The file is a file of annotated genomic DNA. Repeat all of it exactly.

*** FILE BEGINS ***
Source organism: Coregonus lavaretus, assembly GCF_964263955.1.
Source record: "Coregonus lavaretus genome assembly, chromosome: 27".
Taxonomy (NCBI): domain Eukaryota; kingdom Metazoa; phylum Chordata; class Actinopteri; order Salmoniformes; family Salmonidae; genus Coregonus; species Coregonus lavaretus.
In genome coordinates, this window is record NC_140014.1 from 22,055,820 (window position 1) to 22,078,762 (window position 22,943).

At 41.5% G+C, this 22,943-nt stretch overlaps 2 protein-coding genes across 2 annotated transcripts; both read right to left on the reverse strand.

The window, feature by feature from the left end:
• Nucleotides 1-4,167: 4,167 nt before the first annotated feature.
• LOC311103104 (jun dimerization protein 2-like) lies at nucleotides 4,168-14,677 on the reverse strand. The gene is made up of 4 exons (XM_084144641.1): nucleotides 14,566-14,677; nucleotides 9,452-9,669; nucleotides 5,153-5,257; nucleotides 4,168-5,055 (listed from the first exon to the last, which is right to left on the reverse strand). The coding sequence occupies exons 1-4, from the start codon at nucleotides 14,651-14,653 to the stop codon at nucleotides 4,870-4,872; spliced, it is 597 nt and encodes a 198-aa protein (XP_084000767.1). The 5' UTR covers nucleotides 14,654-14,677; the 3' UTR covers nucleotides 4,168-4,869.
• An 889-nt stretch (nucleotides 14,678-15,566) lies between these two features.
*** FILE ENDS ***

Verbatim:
Source organism: Coregonus lavaretus, assembly GCF_964263955.1.
Source record: "Coregonus lavaretus genome assembly, chromosome: 27".
Taxonomy (NCBI): domain Eukaryota; kingdom Metazoa; phylum Chordata; class Actinopteri; order Salmoniformes; family Salmonidae; genus Coregonus; species Coregonus lavaretus.
In genome coordinates, this window is record NC_140014.1 from 22,055,820 (window position 1) to 22,078,762 (window position 22,943).

At 41.5% G+C, this 22,943-nt stretch overlaps 2 protein-coding genes across 2 annotated transcripts; both read right to left on the reverse strand.

The window, feature by feature from the left end:
• Nucleotides 1-4,167: 4,167 nt before the first annotated feature.
• LOC311103104 (jun dimerization protein 2-like) lies at nucleotides 4,168-14,677 on the reverse strand. The gene is made up of 4 exons (XM_084144641.1): nucleotides 14,566-14,677; nucleotides 9,452-9,669; nucleotides 5,153-5,257; nucleotides 4,168-5,055 (listed from the first exon to the last, which is right to left on the reverse strand). The coding sequence occupies exons 1-4, from the start codon at nucleotides 14,651-14,653 to the stop codon at nucleotides 4,870-4,872; spliced, it is 597 nt and encodes a 198-aa protein (XP_084000767.1). The 5' UTR covers nucleotides 14,654-14,677; the 3' UTR covers nucleotides 4,168-4,869.
• An 889-nt stretch (nucleotides 14,678-15,566) lies between these two features.